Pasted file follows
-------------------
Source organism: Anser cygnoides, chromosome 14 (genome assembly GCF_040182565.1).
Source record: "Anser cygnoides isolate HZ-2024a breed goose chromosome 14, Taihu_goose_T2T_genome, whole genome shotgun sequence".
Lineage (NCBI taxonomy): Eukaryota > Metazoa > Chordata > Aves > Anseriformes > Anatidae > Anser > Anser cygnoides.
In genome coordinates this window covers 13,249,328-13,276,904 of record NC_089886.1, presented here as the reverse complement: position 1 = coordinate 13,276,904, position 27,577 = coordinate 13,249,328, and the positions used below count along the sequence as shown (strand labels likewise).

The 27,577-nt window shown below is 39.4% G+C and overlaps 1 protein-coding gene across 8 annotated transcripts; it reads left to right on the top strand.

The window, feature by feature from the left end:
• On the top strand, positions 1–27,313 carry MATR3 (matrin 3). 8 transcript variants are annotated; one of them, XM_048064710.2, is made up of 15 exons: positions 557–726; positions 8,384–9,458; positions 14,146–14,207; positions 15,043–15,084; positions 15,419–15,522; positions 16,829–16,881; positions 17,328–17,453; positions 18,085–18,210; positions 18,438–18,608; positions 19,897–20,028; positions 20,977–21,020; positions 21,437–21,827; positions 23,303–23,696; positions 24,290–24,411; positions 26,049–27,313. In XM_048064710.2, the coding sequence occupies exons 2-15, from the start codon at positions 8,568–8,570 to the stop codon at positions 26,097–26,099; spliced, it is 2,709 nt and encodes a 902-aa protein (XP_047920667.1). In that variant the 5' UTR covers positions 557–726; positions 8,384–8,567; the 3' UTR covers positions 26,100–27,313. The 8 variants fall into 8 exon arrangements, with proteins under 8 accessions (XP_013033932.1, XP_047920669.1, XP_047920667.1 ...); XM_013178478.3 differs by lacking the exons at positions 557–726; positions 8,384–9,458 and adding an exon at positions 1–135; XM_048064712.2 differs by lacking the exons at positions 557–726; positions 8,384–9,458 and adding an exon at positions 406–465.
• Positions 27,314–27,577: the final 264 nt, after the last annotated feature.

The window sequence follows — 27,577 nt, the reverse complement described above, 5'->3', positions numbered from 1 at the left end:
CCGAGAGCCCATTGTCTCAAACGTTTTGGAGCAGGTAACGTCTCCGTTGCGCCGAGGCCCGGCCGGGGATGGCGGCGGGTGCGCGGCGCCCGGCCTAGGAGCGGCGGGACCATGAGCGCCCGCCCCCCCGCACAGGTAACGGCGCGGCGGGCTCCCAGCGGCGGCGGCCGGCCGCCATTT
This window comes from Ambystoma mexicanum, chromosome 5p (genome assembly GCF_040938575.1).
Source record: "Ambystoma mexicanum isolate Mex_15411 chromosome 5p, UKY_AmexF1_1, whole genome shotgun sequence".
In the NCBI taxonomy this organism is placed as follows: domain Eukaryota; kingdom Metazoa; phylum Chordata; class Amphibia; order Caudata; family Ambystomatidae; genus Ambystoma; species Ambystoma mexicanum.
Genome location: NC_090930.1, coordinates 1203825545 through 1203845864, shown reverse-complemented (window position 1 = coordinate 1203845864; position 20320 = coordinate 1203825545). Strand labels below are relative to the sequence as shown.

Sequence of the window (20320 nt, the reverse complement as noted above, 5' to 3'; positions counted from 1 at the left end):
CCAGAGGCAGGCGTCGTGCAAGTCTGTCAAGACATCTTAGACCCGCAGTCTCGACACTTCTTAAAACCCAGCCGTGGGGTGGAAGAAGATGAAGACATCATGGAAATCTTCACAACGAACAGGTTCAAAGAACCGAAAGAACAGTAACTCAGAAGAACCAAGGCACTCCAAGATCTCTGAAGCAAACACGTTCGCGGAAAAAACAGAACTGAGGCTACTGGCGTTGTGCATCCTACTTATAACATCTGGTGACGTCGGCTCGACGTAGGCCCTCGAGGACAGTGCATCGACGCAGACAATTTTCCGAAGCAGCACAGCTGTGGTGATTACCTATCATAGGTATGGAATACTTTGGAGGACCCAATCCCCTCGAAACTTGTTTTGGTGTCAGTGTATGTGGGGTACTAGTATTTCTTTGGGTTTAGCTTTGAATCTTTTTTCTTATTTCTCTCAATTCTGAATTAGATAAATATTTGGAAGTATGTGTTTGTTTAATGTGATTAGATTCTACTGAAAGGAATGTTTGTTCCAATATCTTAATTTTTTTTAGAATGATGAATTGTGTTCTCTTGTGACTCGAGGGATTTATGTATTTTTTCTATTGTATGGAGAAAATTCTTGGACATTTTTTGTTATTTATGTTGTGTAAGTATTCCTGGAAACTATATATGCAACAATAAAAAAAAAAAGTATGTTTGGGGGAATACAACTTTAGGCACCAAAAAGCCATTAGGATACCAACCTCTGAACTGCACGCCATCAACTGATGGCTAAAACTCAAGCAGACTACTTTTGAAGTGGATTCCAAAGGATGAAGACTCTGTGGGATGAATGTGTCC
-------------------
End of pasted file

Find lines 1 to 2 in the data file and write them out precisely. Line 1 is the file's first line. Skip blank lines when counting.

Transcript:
Source organism: Anser cygnoides, chromosome 14 (genome assembly GCF_040182565.1).
Source record: "Anser cygnoides isolate HZ-2024a breed goose chromosome 14, Taihu_goose_T2T_genome, whole genome shotgun sequence".